Photographers' Blog

Beijing screens darkened by solar eclipse

July 24, 2009

Hundreds of images rushed into our picture editing system within 2 hours of the start of business on July 22, 2009 and kept flashing across our monitors all day long. The screens all seemed to be filled with nearly black rectangles: a technical problem? No. What was happening? Simple! All the pictures were of a total solar eclipse. Most of the images were just black.

A combination picture shows the sequence of a total solar eclipse as observed in Chongqing municipality July 22, 2009. The longest total solar eclipse of the 21st century began its flight on Wednesday across a narrow path of Asia, where it was expected to darken the skies for millions of people for more than six minutes in some places. REUTERS/Stringer

Ahead of the longest total solar eclipse of the 21st century, staff photographers and dozens of stringers were positioned along the route of the blackout across central and eastern China. The first picture showing people holding welding masks to view the sun jumped onto our system around 8:30am, even before the eclipse started, but it was a bright picture and striking image. Then, as the moon gradually passed between the earth and sun blocking more and more light, the image tones got darker and darker. At 9:40am local time, the Yangtze Valley had gone dark and my screen showed this:

This is how I experienced the solar eclipse in front of my computer screen at the Beijing Pictures Desk… only a few minutes after the live show on TV, but in the same sequence. Bright, dark, black, a glimmer and oh…bright again…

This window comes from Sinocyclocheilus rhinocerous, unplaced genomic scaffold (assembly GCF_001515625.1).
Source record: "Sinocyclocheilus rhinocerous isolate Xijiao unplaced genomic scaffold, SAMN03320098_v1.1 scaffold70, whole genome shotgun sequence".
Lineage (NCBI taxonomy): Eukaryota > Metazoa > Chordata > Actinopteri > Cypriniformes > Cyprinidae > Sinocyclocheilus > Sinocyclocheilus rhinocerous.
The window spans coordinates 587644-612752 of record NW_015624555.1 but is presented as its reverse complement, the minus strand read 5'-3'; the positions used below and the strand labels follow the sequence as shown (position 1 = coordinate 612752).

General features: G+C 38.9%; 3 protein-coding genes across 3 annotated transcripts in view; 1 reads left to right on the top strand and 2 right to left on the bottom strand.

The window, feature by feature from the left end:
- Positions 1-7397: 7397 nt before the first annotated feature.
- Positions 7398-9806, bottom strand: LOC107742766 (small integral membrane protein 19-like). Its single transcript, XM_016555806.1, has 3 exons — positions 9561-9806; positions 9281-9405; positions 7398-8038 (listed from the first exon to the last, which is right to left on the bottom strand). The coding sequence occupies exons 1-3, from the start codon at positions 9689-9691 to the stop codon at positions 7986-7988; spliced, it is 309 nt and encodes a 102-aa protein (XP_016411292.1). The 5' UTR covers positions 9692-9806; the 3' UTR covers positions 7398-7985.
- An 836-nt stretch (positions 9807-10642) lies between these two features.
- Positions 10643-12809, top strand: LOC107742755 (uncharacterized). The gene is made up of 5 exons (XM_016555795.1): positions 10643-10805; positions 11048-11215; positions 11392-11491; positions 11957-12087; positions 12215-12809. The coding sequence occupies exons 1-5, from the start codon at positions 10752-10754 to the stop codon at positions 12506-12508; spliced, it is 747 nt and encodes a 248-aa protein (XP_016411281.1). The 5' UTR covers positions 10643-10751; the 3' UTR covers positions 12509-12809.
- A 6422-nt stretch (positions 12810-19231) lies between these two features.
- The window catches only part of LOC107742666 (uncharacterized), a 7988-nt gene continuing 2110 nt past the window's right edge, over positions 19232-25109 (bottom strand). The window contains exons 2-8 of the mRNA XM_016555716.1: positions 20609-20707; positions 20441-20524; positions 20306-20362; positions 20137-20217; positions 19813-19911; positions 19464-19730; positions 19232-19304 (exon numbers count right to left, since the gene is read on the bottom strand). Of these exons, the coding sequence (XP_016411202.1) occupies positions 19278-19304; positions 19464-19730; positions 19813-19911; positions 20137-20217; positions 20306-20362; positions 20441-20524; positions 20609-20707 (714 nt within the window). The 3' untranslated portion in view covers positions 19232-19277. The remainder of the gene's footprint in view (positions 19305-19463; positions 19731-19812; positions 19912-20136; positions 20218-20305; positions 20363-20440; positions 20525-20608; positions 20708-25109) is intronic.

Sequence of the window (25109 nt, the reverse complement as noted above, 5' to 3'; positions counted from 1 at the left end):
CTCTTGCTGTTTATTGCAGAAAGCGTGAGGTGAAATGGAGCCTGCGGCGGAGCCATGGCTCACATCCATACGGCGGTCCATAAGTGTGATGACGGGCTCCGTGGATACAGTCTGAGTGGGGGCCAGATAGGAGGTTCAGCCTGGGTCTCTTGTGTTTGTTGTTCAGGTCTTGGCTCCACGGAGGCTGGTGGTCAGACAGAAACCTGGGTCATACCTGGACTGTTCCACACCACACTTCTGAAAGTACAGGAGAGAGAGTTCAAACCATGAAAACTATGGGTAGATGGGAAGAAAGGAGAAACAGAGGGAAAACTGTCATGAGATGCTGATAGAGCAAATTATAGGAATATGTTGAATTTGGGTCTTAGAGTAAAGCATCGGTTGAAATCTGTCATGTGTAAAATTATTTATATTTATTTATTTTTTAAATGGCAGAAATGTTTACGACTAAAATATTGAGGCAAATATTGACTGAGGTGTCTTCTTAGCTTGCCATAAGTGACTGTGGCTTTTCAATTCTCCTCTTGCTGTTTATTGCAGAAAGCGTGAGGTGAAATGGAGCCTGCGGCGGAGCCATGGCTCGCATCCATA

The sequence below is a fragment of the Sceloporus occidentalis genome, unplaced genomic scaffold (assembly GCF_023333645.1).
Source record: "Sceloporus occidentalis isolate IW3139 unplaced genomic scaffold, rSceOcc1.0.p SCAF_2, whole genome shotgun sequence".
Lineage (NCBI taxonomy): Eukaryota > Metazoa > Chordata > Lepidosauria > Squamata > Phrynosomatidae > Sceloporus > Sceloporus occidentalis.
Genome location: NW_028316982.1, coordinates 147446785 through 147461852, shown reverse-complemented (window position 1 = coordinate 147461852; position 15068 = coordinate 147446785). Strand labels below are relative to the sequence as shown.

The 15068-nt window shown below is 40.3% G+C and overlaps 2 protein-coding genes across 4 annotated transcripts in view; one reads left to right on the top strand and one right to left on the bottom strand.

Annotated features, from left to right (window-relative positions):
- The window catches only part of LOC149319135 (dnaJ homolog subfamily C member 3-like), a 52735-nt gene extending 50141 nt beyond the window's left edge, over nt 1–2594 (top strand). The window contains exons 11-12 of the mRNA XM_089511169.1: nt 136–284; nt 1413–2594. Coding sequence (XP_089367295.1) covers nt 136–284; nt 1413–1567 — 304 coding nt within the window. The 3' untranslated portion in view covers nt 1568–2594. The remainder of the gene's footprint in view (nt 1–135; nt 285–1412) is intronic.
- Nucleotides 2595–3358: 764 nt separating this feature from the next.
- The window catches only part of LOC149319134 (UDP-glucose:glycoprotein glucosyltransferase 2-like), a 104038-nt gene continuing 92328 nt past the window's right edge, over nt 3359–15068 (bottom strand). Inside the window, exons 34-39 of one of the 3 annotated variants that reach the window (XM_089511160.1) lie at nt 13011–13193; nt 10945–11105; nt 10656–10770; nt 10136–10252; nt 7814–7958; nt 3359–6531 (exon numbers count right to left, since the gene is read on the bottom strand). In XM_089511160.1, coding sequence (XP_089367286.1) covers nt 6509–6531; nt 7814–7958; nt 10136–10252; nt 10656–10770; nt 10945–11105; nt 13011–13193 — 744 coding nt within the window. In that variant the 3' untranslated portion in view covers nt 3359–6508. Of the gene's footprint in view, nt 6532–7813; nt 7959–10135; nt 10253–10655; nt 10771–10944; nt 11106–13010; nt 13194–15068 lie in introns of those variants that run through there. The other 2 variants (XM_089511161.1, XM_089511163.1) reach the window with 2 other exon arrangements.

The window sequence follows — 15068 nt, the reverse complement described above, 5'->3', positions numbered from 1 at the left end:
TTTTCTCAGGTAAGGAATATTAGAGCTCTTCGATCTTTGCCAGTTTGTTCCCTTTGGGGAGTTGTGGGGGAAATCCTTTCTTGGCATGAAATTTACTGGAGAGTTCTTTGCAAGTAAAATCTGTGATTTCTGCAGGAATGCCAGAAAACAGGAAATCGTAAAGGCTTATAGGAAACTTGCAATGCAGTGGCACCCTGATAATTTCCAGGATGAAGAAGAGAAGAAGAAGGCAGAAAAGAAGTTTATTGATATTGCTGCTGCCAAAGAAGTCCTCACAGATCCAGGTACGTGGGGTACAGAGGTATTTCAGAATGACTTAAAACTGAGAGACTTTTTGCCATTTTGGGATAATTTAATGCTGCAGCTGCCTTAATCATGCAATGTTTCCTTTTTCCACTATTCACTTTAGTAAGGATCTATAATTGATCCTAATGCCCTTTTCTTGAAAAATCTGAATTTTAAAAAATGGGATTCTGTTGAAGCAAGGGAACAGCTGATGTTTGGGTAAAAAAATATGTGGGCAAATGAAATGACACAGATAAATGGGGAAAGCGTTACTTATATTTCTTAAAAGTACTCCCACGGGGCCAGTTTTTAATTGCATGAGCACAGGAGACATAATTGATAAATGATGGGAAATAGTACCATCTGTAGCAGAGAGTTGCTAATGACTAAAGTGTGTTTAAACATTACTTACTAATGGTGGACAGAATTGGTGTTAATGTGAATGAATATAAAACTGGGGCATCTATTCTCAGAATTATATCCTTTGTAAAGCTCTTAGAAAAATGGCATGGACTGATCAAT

What was also great to see was the way so many photographers interpreted the same scene in so many different and often amusing ways, despite the flood of plain pictures of the sun.

As local media said, next time we – or rather our descendants – witness such a phenomenon, a six-minute-long total eclipse in China, will be 500 years from now. The Chinese nation went crazy over it. Specialised solar viewing glasses and filters soon sold out, but this did not deter others from trying to watch it safely nor affect the enthusiasm of local residents. Ingenious thinking led to the use of other improvised tools to try and observe the eclipse without damaging eyes…

A man uses a piece of smoked glass to observe a solar eclipse in Baokang, Hubei province July 22, 2009. A total solar eclipse began its flight on Wednesday across a narrow path of Asia, where it was expected to darken the skies for millions of people for more than six minutes in some places. REUTERS/Stringer (CHINA)

A boy uses a piece of smoked glass to observe a solar eclipse in Tianjin municipality July 22, 2009. A total solar eclipse began its flight on Wednesday across a narrow path of Asia, where it was expected to darken the skies for millions of people for more than six minutes in some places. REUTERS/Vincent Du (CHINA)

Residents use welding masks to watch the solar eclipse in Chongqing municipality July 22, 2009. A total solar eclipse began its flight on Wednesday across a narrow path of Asia, where it was expected to darken the skies for millions of people for more than six minutes in some places. REUTERS/Stringer (CHINA)  

A resident uses a pair of self-made eye protection glasses to observe a partial eclipse in Shenzhen, Guangdong province July 22, 2009. A total solar eclipse began its flight on Wednesday across a narrow path of Asia, where it was expected to darken the skies for millions of people for more than six minutes in some places. REUTERS/Stringer (CHINA)

It was a busy morning at the Beijing Pix Desk editing hundreds of images, but now its over I am little sad that the next time this happens, 500 years from now, I will be resting, hopefully peacefully…

Comments
3 comments so far | RSS Comments RSS

Jin. very funny story.China must be only place which could see these vast commotions about this solar eclipse

Posted by Kim , your brother | Report as abusive
 

Great photos! Thanks.I participated in a worldwide meditation during the eclipse. Our intent was to use the balancing energies to create the space for envisioning a world of love that works for all. For more information on the meditation visit http://www.soaringinlight.com/solar_ecli pse_2009.

 

Love the pix from China. I think Rob’s meditation must have filtered through and helped you balance your engergies

Posted by Russell | Report as abusive
 

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